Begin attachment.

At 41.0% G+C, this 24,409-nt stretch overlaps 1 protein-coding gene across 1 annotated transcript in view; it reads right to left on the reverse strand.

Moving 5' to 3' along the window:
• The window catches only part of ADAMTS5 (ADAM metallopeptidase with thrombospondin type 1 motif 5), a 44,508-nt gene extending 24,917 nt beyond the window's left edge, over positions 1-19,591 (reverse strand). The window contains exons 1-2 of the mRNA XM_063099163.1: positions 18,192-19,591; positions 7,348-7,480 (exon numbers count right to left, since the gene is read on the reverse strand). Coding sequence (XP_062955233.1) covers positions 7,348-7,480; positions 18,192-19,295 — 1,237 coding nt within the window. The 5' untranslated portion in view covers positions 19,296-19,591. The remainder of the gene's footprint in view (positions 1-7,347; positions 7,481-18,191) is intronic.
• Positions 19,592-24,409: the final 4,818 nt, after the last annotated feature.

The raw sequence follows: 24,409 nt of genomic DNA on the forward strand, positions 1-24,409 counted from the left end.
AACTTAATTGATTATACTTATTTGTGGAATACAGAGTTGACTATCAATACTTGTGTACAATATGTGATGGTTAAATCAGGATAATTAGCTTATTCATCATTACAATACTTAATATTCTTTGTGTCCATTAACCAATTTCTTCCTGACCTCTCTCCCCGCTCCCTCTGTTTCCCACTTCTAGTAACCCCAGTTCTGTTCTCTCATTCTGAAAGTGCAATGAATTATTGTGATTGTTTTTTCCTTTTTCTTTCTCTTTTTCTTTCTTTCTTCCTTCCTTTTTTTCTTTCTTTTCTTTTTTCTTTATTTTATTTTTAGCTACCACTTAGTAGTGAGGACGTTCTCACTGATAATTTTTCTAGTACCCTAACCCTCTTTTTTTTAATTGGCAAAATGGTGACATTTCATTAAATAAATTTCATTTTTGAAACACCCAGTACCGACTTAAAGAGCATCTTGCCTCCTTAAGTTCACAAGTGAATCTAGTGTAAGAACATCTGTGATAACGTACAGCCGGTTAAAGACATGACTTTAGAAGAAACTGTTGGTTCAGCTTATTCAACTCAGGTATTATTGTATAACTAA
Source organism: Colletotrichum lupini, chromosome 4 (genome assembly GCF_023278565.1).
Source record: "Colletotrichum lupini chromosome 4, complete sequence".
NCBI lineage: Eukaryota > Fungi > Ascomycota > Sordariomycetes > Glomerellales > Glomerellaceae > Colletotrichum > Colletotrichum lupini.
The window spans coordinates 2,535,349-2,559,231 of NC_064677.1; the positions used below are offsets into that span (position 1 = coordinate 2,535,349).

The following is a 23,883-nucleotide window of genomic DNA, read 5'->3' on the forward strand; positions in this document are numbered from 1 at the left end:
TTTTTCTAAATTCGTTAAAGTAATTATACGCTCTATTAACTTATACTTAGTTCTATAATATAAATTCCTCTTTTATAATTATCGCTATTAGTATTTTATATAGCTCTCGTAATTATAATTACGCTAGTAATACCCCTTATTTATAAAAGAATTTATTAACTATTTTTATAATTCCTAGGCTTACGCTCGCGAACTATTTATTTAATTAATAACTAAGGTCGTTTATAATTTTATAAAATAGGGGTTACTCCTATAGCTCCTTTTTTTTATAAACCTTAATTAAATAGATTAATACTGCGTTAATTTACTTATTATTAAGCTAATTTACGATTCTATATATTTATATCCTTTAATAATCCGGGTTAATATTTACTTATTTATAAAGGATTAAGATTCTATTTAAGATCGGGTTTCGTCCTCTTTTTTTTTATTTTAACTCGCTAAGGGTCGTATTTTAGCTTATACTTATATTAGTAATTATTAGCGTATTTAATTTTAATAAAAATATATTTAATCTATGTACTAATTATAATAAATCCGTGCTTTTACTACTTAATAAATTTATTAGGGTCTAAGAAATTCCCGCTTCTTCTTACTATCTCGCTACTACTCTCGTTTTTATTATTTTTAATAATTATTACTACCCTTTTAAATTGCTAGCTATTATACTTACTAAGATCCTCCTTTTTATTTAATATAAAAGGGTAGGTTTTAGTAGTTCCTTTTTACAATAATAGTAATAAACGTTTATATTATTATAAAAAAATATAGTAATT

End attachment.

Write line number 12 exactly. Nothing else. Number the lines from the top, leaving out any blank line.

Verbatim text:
TTTTTCTAAATTCGTTAAAGTAATTATACGCTCTATTAACTTATACTTAGTTCTATAATATAAATTCCTCTTTTATAATTATCGCTATTAGTATTTTATATAGCTCTCGTAATTATAATTACGCTAGTAATACCCCTTATTTATAAAAGAATTTATTAACTATTTTTATAATTCCTAGGCTTACGCTCGCGAACTATTTATTTAATTAATAACTAAGGTCGTTTATAATTTTATAAAATAGGGGTTACTCCTATAGCTCCTTTTTTTTATAAACCTTAATTAAATAGATTAATACTGCGTTAATTTACTTATTATTAAGCTAATTTACGATTCTATATATTTATATCCTTTAATAATCCGGGTTAATATTTACTTATTTATAAAGGATTAAGATTCTATTTAAGATCGGGTTTCGTCCTCTTTTTTTTTATTTTAACTCGCTAAGGGTCGTATTTTAGCTTATACTTATATTAGTAATTATTAGCGTATTTAATTTTAATAAAAATATATTTAATCTATGTACTAATTATAATAAATCCGTGCTTTTACTACTTAATAAATTTATTAGGGTCTAAGAAATTCCCGCTTCTTCTTACTATCTCGCTACTACTCTCGTTTTTATTATTTTTAATAATTATTACTACCCTTTTAAATTGCTAGCTATTATACTTACTAAGATCCTCCTTTTTATTTAATATAAAAGGGTAGGTTTTAGTAGTTCCTTTTTACAATAATAGTAATAAACGTTTATATTATTATAAAAAAATATAGTAATT